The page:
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It was 63 years ago today ...

Discussion in 'Anything goes' started by HejiraHenry, Jun 6, 2007.

  1. HejiraHenry

    HejiraHenry Well-Known Member

    Allied forces stormed the beaches of Normandy.

    At the end of one long day, the tide of war – and of history itself – had changed.

    I have come to feel that the planning and execution of the D-Day invasion may represent the apex of putting Western industrial power and will behind Western ideals ... and a greater triumph of logistics than even, say, putting a man on the moon.

    Just a remarkable accomplishment.

    I have long thought that Eisenhower's example carried a powerful managerial lesson - you get a good plan, you give your people all the resources they need to succeed, you let them know you'll support them regardless and then you get out of the way and let them make things happen.

    Eisenhower spent the morning of D-Day drafting a message to be read in case of failure. And smoking a lot.

    (I pointed that out to a micro-managing publisher once and he got so agitated, he started sputtering spittle in my face.)

    The loss of life on D-Day was grevious, and made worse by a lot of mistakes and bad assumptions made before the invasion began. But, as somebody (Tom Clancy, maybe, or Garry Wills?) wrote about U.S. Grant in the Civil War, at least those deaths counted for something.

    The thesis of the best writing I have read on D-Day and the days that followed contends that the margin of victory in Western Europe – and it was a thin margin, indeed – was in the American commanders' and soldiers' ability to improvise and adapt on the fly, while the regimented Germans had to wait for instructions from Berlin.

    Those of you on this board who contend that no war is ever justified are understandably distressed whenever the examples and lessons of World War II are invoked here. A pity.
  2. three_bags_full

    three_bags_full Well-Known Member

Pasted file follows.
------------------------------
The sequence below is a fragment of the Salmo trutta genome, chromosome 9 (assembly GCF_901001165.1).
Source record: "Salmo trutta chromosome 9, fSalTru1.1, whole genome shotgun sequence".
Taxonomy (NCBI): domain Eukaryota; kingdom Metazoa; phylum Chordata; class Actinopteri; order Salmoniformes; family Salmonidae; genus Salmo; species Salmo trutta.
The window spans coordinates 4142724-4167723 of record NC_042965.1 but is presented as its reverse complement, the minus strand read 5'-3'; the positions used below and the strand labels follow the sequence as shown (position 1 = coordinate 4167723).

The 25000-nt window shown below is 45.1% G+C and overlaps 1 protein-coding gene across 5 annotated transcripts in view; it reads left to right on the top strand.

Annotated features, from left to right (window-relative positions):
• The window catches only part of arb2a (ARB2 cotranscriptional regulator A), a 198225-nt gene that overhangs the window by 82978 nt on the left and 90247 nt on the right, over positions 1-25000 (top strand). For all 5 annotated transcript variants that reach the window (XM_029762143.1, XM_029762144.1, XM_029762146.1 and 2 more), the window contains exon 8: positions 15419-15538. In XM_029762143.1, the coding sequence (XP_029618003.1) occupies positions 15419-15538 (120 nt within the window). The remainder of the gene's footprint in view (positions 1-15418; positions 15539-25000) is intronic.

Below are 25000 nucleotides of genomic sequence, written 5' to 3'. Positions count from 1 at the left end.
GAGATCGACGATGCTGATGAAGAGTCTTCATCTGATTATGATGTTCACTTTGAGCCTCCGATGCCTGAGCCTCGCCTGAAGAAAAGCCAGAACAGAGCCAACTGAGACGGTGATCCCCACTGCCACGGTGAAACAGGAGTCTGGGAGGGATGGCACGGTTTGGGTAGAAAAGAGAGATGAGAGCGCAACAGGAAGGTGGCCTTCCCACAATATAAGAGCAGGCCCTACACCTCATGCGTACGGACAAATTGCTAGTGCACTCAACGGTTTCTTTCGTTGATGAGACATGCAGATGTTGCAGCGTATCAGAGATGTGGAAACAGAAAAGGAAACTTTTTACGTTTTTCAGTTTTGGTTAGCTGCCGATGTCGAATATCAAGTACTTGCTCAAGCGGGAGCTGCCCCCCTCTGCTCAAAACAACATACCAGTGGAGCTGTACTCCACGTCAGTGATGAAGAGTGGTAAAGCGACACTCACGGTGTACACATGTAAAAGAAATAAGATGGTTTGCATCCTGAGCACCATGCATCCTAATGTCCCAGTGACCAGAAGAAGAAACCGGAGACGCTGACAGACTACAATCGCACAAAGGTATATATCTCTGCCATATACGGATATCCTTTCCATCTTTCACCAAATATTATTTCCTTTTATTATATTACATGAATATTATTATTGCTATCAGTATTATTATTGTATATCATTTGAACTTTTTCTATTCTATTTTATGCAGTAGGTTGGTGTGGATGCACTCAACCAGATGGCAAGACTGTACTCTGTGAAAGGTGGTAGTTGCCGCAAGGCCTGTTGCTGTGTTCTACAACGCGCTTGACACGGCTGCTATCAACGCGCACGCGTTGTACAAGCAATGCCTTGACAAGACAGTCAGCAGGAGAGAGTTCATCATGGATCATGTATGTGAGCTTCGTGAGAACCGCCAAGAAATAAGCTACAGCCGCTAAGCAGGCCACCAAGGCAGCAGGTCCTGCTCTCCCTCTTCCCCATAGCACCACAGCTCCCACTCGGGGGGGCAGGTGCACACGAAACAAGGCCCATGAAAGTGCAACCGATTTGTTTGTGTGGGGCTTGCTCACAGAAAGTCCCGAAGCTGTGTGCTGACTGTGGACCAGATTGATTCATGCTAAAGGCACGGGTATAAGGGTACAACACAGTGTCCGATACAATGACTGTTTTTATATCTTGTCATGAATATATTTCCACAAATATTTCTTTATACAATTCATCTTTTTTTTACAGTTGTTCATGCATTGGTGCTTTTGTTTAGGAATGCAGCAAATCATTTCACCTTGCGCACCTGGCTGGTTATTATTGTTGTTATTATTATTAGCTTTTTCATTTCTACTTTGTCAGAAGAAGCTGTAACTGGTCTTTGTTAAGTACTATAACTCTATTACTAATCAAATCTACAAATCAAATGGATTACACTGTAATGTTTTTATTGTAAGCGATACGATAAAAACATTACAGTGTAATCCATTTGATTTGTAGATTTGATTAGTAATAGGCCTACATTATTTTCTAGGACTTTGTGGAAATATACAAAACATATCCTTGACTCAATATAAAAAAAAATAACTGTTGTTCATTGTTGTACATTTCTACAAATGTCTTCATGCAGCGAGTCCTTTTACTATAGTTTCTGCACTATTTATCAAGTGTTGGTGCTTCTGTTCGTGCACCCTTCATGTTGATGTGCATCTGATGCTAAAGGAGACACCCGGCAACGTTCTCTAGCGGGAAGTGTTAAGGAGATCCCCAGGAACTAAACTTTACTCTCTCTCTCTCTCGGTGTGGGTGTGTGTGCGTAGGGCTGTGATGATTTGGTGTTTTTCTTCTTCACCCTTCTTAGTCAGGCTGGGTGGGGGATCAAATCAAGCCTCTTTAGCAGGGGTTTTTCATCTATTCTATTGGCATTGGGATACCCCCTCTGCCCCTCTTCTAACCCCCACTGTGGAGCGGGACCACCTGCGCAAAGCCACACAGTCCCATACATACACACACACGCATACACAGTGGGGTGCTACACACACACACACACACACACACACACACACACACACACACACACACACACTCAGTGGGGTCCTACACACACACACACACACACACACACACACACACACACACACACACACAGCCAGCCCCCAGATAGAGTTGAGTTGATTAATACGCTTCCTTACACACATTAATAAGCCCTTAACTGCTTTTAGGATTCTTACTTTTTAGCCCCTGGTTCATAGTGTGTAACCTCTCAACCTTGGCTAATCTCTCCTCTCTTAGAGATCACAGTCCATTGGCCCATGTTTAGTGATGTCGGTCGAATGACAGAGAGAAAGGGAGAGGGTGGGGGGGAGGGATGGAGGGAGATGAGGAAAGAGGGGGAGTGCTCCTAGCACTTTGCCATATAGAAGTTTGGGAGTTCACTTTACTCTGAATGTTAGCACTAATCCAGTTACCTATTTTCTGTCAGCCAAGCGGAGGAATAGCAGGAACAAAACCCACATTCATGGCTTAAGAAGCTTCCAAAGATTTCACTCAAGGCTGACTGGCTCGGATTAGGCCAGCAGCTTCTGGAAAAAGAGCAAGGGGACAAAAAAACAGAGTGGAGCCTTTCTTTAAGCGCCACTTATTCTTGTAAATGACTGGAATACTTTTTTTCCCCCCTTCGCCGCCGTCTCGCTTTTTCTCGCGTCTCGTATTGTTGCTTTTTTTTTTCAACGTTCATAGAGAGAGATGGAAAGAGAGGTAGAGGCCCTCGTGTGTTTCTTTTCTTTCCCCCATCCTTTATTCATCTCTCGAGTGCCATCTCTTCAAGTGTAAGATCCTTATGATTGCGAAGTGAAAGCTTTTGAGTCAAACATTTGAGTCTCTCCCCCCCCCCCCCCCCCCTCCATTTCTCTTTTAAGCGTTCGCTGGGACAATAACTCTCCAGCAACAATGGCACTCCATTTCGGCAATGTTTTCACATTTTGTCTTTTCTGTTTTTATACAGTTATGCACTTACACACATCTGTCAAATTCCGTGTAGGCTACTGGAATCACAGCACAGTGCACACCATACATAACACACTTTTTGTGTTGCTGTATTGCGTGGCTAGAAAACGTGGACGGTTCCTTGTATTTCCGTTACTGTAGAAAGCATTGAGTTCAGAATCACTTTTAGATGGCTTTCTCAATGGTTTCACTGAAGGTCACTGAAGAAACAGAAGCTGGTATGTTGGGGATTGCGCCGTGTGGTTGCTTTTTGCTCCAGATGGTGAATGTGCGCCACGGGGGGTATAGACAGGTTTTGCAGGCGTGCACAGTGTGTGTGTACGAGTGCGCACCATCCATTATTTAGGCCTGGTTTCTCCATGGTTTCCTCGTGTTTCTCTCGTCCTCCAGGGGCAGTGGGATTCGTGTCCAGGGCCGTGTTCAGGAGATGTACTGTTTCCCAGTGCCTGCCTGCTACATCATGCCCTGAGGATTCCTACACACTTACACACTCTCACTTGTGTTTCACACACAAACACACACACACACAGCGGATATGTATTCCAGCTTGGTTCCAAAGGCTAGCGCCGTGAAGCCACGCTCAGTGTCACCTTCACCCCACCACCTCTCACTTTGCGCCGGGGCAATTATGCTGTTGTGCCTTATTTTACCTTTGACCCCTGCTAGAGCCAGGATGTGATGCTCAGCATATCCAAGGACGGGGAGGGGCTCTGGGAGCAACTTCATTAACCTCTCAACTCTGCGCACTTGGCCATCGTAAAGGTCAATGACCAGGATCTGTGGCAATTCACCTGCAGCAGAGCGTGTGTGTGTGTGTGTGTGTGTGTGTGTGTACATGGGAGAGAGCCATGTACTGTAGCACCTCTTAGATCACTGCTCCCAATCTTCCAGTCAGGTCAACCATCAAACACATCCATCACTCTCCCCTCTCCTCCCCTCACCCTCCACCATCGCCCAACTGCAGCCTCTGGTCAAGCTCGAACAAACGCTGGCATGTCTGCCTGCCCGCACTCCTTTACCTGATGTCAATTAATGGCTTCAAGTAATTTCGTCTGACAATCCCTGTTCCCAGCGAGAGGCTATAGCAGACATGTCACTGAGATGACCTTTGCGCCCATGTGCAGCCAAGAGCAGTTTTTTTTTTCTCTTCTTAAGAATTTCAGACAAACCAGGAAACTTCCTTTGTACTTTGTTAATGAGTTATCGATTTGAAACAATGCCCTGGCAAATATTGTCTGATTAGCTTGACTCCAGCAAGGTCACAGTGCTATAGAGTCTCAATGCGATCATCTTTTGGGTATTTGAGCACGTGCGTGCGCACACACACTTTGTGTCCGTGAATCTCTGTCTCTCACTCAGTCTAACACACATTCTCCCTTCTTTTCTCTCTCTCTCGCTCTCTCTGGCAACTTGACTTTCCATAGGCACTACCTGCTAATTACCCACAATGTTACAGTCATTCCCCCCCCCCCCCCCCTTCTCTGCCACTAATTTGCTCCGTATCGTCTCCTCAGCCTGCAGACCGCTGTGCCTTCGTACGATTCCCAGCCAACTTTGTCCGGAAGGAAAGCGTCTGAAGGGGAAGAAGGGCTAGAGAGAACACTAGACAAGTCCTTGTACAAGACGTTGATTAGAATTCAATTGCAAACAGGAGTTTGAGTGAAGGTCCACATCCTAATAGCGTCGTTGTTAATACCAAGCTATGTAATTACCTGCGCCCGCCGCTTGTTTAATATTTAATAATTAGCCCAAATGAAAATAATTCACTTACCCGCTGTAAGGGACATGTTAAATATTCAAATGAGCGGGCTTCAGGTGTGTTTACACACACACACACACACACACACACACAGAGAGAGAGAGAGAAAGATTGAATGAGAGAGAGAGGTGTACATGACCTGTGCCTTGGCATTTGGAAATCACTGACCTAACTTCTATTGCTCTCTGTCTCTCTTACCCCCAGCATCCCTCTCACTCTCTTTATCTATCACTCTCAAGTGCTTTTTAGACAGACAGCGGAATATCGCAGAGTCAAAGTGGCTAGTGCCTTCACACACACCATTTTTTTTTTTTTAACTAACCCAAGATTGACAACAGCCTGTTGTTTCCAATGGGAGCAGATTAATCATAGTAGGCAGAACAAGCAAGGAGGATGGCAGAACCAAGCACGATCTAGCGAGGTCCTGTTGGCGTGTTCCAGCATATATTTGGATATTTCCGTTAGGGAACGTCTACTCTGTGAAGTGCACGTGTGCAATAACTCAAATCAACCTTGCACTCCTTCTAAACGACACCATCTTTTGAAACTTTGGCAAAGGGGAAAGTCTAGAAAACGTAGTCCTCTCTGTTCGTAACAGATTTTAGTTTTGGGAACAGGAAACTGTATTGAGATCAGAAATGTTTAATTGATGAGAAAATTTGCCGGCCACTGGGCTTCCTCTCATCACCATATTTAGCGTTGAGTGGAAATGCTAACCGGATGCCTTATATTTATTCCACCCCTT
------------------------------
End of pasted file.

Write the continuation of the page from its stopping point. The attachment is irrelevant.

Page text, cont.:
Sorry, brother: http://www.sportsjournalists.com/forum/threads/42572/
  3. Killick

    Killick Well-Known Member

    ... spnited turned 21 and had his first beer?
  4. three_bags_full

    three_bags_full Well-Known Member

    Decentralized command, brother. It's what makes us tick.
  5. leo1

    leo1 Active Member

    i disagree that it was a greater logistical feat than putting a man on the moon. it went from idea out of JFK's mouth to reality in eight years. and it had never been done before; technology literally didn't exist. when JFK said it, a lot of people thought it was just a pie-in-the-sky notion. it was utterly incomprehensible to many people. and it happened in just eight years.
  6. Pilot

    Pilot Active Member

    And nearly 40 years of technology later, it's not by any means easier or more common. Think about all the stuff that has been invented since then, and think about how daunting a task going back to the moon would be. Amazing.

    I was digging around and found a picture of the latest thing NASA expects to replace the shuttle, something it thinks will be able to go to the moon and/or Mars, and surprise, surprise, it looks a hell of a lot like the old Apollo stuff.

    That said, it may be a greater achievement, but I'm not sure if it was a greater logistical feat. Either way, both were amazing events.
  7. AgatePage

    AgatePage Active Member

    agreed on all previous WW2 posts. The stories are amazing. My grandfather was in the pacific theater so there weren't any european stories.

    However, today is also my birthday, so it's always been fun to pick up the paper in whatever town I'm in and read the many many amazing stories about people that I will always hold in the highest regard.

    So not only am I thankful to have made it another year today, I am glad that I can remember and honor these people every year. I've not really wanted to travel to Europe, but seeing Normandy on this day might change my mind.

    thanks again to all our soldiers, no matter where you served.
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